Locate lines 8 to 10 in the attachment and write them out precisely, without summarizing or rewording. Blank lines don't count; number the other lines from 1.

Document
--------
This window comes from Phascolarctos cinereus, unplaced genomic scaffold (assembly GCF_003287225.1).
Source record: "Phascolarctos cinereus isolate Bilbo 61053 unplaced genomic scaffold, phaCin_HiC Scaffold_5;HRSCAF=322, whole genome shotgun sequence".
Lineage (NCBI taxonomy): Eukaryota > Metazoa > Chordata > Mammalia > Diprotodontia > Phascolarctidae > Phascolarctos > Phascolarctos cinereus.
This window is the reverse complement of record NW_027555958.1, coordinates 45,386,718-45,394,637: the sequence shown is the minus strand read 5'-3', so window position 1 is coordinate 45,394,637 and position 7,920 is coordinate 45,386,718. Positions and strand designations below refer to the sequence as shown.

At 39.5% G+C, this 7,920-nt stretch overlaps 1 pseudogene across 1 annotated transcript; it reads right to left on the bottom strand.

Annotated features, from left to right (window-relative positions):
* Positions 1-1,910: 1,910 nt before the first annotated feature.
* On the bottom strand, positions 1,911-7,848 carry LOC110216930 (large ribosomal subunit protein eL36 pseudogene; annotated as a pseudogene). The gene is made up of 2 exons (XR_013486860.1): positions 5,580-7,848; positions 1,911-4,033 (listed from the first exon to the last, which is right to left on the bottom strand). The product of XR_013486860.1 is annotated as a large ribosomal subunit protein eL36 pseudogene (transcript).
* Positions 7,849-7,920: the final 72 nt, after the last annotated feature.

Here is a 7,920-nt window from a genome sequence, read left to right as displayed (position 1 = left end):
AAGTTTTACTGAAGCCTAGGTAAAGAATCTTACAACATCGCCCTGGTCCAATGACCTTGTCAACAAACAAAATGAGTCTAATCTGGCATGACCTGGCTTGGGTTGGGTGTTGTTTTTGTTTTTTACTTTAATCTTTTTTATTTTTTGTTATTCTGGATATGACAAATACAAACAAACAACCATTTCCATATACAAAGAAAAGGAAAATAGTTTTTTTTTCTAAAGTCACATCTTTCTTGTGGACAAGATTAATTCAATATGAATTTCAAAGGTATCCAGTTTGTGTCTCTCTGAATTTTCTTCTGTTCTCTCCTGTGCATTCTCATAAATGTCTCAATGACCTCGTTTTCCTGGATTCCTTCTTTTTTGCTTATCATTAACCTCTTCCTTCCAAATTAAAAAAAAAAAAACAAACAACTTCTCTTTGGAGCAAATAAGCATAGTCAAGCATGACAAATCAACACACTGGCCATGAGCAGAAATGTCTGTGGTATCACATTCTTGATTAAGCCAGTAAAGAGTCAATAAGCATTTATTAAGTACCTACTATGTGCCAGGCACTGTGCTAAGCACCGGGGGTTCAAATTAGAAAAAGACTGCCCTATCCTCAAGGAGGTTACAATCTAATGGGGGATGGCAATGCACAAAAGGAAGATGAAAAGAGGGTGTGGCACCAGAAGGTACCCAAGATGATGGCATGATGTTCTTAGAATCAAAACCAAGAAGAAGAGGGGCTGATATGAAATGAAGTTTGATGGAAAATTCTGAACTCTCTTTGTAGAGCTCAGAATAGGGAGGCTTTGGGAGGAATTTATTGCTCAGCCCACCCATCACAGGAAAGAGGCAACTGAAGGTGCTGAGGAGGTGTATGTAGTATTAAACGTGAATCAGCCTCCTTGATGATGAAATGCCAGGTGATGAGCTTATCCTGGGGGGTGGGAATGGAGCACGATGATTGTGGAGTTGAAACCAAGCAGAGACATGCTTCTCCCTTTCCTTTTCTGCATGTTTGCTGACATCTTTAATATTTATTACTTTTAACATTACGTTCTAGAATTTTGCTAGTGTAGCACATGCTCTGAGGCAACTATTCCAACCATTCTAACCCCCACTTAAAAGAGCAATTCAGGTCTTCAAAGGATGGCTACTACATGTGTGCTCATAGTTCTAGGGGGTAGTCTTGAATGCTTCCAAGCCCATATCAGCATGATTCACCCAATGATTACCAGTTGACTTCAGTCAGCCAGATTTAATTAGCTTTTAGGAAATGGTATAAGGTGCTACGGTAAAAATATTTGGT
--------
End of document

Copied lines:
* On the bottom strand, positions 1,911-7,848 carry LOC110216930 (large ribosomal subunit protein eL36 pseudogene; annotated as a pseudogene). The gene is made up of 2 exons (XR_013486860.1): positions 5,580-7,848; positions 1,911-4,033 (listed from the first exon to the last, which is right to left on the bottom strand). The product of XR_013486860.1 is annotated as a large ribosomal subunit protein eL36 pseudogene (transcript).
* Positions 7,849-7,920: the final 72 nt, after the last annotated feature.

Here is a 7,920-nt window from a genome sequence, read left to right as displayed (position 1 = left end):